Raumfahrt - ISS-ALLtag: NASA TV to Air Landing of NASA Astronauts Meir, Morgan, Crewmate Skripochka



NASA Flight Engineers Andrew Morgan and Jessica Meir flank Expedition 62 Commander Oleg Skripochka of Roscosmos for a playful portrait in the weightless environment of the International Space Station.
Credits: NASA

NASA astronaut Andrew Morgan, who has spent nine months living and working on the International Space Station, will join fellow NASA astronaut Jessica Meir and Oleg Skripochka of the Russian space agency Roscosmos for a scheduled return to Earth on Friday, April 17.


Live coverage of their Soyuz MS-15 spacecraft’s undocking and station departure will begin at 6 p.m. EDT Thursday, April 16, on NASA Television and the agency’s website. Coverage of the deorbit burn and landing will begin at 12 a.m. Friday, April 17.


Soyuz and station hatches will be closed at 6:30 p.m. Thursday, April 16, and the trio will undock from the aft port of the station’s Zvezda service module at 9:53 p.m. A deorbit burn at 12:22 a.m. Friday, April 17, will put the Soyuz on course for a parachute-assisted landing at 1:17 a.m. (11:17 a.m. Kazakhstan time) on the steppe of Kazakhstan, southeast of the remote town of Dzhezkazgan.


A change of command ceremony, which will see newly arrived astronaut Chris Cassidy of NASA accept station command from Skripochka, will air live at 4:55 p.m. Wednesday, April 15, on NASA TV and the agency’s website.


At the time of undocking, Expedition 63 will begin aboard the station, with Cassidy and Roscosmos cosmonauts Anatoly Ivanishin and Ivan Vagner comprising a three-person crew until the planned arrival of NASA’s Bob Behnkenand Doug Hurley aboard the SpaceX Crew Dragon on the Demo-2 flight test, becoming the first astronauts to launch from American soil to the space station since 2011.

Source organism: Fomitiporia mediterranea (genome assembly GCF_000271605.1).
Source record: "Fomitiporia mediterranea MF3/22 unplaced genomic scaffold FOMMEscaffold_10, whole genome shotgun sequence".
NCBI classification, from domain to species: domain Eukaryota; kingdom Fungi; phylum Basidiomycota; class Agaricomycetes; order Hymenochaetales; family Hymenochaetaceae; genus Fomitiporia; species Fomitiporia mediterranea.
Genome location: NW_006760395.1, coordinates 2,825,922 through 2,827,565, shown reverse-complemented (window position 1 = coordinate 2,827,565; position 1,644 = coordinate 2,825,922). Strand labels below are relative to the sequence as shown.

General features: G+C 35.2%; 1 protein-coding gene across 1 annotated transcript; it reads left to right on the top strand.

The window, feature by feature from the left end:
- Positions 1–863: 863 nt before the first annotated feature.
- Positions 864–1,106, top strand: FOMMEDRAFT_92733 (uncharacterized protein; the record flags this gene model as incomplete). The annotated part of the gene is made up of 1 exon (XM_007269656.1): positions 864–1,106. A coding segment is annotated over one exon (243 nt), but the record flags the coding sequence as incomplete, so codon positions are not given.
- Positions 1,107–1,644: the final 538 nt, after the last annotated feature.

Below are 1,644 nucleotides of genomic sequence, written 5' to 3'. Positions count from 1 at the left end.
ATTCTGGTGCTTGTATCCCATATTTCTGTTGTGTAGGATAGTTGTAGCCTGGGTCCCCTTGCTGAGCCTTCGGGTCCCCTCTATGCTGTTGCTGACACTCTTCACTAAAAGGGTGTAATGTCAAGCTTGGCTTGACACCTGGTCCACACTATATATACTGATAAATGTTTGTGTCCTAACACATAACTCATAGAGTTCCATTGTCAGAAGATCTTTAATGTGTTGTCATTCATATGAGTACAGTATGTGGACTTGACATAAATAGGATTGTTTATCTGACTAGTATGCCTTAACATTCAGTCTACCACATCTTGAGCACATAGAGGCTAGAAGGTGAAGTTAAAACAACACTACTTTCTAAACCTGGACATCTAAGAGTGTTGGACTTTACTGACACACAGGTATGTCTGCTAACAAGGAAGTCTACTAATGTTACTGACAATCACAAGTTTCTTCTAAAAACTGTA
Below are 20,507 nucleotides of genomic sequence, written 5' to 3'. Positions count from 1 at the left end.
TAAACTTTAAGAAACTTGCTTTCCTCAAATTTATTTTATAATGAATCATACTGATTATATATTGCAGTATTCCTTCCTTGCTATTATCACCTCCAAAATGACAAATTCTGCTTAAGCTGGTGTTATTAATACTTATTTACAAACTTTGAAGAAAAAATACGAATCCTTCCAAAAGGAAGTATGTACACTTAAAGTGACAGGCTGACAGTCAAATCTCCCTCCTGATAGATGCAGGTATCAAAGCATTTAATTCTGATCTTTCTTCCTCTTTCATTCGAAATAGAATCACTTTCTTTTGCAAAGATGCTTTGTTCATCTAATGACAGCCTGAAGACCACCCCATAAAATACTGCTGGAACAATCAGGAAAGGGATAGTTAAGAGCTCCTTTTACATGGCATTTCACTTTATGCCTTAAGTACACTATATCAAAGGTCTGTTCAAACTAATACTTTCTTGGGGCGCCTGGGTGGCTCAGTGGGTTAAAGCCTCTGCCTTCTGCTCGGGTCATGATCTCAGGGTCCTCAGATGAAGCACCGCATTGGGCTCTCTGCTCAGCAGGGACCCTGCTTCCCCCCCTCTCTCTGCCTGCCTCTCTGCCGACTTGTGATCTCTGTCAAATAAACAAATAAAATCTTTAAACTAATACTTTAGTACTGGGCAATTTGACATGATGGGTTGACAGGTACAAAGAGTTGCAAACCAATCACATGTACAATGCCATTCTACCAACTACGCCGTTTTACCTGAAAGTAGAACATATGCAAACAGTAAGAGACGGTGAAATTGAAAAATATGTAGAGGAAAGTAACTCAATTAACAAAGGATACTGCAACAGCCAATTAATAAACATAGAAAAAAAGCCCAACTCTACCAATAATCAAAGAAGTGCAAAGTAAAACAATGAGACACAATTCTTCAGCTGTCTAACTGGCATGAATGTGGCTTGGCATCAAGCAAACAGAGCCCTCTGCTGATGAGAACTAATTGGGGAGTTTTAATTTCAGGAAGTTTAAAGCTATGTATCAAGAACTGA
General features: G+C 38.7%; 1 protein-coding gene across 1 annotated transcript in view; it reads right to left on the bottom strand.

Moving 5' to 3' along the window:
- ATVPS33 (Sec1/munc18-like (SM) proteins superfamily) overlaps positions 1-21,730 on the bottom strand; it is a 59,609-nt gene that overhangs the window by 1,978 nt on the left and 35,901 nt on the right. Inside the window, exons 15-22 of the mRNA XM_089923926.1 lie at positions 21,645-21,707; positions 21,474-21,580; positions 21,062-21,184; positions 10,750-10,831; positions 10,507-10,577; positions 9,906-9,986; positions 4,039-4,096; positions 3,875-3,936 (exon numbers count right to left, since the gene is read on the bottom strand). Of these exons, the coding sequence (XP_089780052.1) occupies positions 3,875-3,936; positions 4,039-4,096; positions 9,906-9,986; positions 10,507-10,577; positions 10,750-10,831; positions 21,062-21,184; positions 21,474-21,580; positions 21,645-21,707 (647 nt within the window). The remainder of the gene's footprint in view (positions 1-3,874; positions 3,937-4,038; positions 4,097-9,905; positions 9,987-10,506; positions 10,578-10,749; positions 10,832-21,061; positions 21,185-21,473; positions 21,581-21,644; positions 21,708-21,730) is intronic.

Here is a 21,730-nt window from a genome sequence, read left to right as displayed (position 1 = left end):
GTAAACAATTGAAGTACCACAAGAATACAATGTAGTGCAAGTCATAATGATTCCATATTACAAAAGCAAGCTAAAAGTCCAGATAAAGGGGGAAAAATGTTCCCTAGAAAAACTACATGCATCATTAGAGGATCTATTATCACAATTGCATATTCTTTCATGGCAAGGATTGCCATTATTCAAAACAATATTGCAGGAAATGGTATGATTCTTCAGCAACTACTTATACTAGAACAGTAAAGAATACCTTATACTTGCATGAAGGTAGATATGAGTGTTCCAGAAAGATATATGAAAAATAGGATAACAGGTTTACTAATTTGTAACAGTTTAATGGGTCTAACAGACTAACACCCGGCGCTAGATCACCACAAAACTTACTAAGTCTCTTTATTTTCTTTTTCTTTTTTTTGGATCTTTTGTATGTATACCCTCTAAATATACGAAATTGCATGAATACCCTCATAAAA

Morgan’s 272-day mission began on July 20, 2019, with launch aboard the Soyuz MS-13 spacecraft, along with Luca Parmitano of ESA (European Space Agency) and Alexander Skvortsov of Roscosmos. His flight spanned Expeditions 60-62, a total of 4,352 Earth orbits and a journey of 115.3 million miles. During his first spaceflight, he contributed to hundreds of experiments in biology, Earth science, human research, physical sciences and technology development. He also conducted seven spacewalks, totaling 45 hours and 48 minutes, four of which were to improve and extend the life of the station’s Alpha Magnetic Spectrometer as it looks for evidence of dark matter in the universe.


Meir and Skripochka, who launched on the Soyuz MS-15 spacecraft on Sept. 25, 2019, will land with Morgan after 205 days in space, 3,280 orbits of Earth and a trip of 86.9 million miles. During her first spaceflight, Meir conducted the first three all-woman spacewalks with crewmate Christina Koch of NASA, totaling 21 hours and 44 minutes. Skripochka is completing his third spaceflight for a cumulative 536 days in orbit.


After landing, the crew will return by Russian helicopters to the recovery staging city in Baikonur, Kazakhstan, where they will split up. Morgan and Meir will board a NASA plane located in the adjacent city of Kyzlorda, Kazakhstan, for a flight back to Houston. Skripochka will board a Gagarin Cosmonaut Training Center aircraft in Baikonur to return to his home in Star City, Russia.


Full NASA TV coverage is as follows (all times EDT):


Wednesday, April 15:


4:55 p.m.: Space station change of command ceremony, during which Chris Cassidy will accept command from crewmate Oleg Skripochka of Roscosmos.


Thursday, April 16:


6 p.m.: Farewell and Soyuz hatch closure coverage (hatch closure at 6:30 p.m.)


9:30 p.m.: Soyuz undocking coverage (undocking scheduled for 9:53 p.m.)


Friday, April 17:


12 a.m.: Soyuz deorbit burn and landing coverage (deorbit burn at 12:22 a.m. and landing at 1:17 a.m.)